to Security Categories, provides an overview of the security objectives and impact levels
  identified in FIPS Publication 199.

  The CFCS security categorization documentation analyzes information processed by the system
  and its corresponding potential impacts on confidentiality, integrity, and availability. The CFCS


                                                  5                 Report No. 4A-MO-00-18-004
  is assessed as having a “moderate” impact level for each area, resulting in an overall 

  categorization of “moderate.” 


  Nothing came to our attention to indicate that the CFCS security categorization was inadequate.

C. PRIVACY IMPACT ASSESSMENT

  The E-Government Act of 2002 requires agencies to perform a Privacy Threshold Analysis of
  Federal information systems to determine if a Privacy Impact Assessment is required for that
  system. A Privacy Threshold Analysis was performed on the CFCS in September 2016, and it
  was determined that a Privacy Impact Assessment was required for this system.

  OMB Memorandum M-03-22 outlines the necessary components of a Privacy Impact
  Assessment. The purpose of the assessment is to evaluate and document any personally
  identifiable information maintained by an information system. The Privacy Impact Assessment
  was complete and was approved by the Chief Privacy Officer on October 13, 2017.

  We did not detect any issues with the Privacy Impact Assessment performed for the CFCS.

D. SYSTEM SECURITY PLAN

  Federal agencies must implement, for each information system, the security controls outlined in
  NIST SP 800-53, Revision 4, Security and Privacy Controls for Federal Information Systems and
  Organizations. NIST SP 800-18, Revision 1, Guide for Developing Security Plans for Federal
  Information Systems, requires that these controls be documented in a System Security Plan for
  each system, and provides guidance for doing so.

  The System Security Plan for the CFCS was developed using the OCIO’s System Security Plan
  template that utilizes NIST SP 800-18, Revision 1, as guidance. The template requires that the
  following elements be documented within the System Security Plan:

  x   System Name and Identifier;                      x   Assignment of Security Responsibility;

  x   System Owner;                                    x   General Description/Purpose;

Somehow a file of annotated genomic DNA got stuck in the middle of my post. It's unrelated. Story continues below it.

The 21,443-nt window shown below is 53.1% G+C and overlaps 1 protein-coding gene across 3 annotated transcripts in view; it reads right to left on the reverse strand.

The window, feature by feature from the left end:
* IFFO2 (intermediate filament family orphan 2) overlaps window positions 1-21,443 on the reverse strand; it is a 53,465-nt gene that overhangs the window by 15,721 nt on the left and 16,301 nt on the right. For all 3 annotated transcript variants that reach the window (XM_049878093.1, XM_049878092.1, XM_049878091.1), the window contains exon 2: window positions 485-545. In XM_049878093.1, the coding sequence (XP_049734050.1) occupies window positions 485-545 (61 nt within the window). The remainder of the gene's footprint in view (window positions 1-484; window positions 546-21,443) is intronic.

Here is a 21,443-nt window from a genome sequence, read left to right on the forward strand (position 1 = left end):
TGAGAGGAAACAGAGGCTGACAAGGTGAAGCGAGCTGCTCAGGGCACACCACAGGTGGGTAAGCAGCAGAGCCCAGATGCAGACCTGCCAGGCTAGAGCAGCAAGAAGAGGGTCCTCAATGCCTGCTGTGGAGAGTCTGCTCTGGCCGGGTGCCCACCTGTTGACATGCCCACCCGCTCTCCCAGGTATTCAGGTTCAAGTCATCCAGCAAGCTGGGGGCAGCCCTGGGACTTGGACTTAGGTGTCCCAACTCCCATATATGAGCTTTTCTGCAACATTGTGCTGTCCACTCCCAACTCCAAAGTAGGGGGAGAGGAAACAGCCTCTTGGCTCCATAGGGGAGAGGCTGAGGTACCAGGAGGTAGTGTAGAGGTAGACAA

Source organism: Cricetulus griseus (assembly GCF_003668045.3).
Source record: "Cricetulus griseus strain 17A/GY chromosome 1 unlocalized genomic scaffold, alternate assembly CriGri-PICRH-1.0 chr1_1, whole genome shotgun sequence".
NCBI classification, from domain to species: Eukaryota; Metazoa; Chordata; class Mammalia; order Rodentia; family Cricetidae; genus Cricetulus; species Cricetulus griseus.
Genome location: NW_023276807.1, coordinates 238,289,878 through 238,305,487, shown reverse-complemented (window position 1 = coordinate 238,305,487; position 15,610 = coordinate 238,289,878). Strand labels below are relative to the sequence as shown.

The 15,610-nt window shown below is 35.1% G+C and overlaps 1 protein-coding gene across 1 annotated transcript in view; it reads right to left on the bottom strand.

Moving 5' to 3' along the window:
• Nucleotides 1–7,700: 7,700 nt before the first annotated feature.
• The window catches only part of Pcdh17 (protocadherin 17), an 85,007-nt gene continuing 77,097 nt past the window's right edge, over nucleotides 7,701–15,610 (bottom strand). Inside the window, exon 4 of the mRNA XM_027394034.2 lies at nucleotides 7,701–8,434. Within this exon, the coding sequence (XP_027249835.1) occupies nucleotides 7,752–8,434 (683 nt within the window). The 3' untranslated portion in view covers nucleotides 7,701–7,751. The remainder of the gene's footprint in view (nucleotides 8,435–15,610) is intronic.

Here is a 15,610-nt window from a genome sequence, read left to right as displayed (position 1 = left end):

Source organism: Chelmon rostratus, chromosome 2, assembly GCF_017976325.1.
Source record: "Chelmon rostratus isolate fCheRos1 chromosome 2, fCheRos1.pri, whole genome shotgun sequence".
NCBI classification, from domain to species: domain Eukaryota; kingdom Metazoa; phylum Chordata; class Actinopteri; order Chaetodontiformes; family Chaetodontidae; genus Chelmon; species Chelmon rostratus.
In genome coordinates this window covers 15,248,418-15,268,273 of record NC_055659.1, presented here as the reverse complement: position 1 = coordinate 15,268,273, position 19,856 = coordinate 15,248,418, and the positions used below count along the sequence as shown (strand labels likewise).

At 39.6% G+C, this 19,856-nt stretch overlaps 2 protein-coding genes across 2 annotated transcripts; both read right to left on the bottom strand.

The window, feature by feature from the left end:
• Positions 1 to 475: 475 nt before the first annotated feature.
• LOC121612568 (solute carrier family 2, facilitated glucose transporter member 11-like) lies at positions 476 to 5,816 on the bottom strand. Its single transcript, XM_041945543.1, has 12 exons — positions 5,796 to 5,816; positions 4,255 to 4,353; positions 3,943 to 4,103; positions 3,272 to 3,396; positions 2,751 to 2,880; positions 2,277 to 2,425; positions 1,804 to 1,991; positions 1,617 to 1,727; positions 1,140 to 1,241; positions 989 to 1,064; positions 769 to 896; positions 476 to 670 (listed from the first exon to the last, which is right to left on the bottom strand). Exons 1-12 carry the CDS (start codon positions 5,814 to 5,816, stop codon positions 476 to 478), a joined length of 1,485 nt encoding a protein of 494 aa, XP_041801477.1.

x   Other Designated Contacts;                       x   System Categorization;

  x   System Operational Status;                       x   Authorizing Official;


                                                   6                    Report No. 4A-MO-00-18-004
x   Information System Type; 	                     x   Minimum Security Controls;

x	 System Environment;                             x   Security Control Selection;

x	 Laws, Regulations, and Policies Affecting       x   System Interconnection/Information
   the System;                                         Sharing; and

x	 Completion and Approval Dates.

We reviewed the current System Security Plan for the CFCS and determined that it does not
adequately address all of the requirements of NIST. Specifically, the system description does not
properly identify the physical location of the CFCS.

With regards to a System Security Plan, NIST SP 800-18, Revision 1, states “it is important to
periodically assess the plan, review any change in system status, functionality, design, etc., and
ensure that the plan continues to reflect the correct information about the system.”

The lack of current and complete system documentation increases the risks that controls are not
implemented and functioning as required. This increases the difficulty of assessing and
addressing risks to the system and to OPM as a whole.

Recommendation 1

We recommend that OPM update the CFCS System Security Plan in accordance with the
agency’s policies and NIST standards.

OPM Response:

“We concur. According to the recommendation detail, this finding is centered on the fact that
‘the system description does not properly identify the physical location of the CFCS.’ The
MSAC Program Office and OPM Cybersecurity will work with the contractor to have this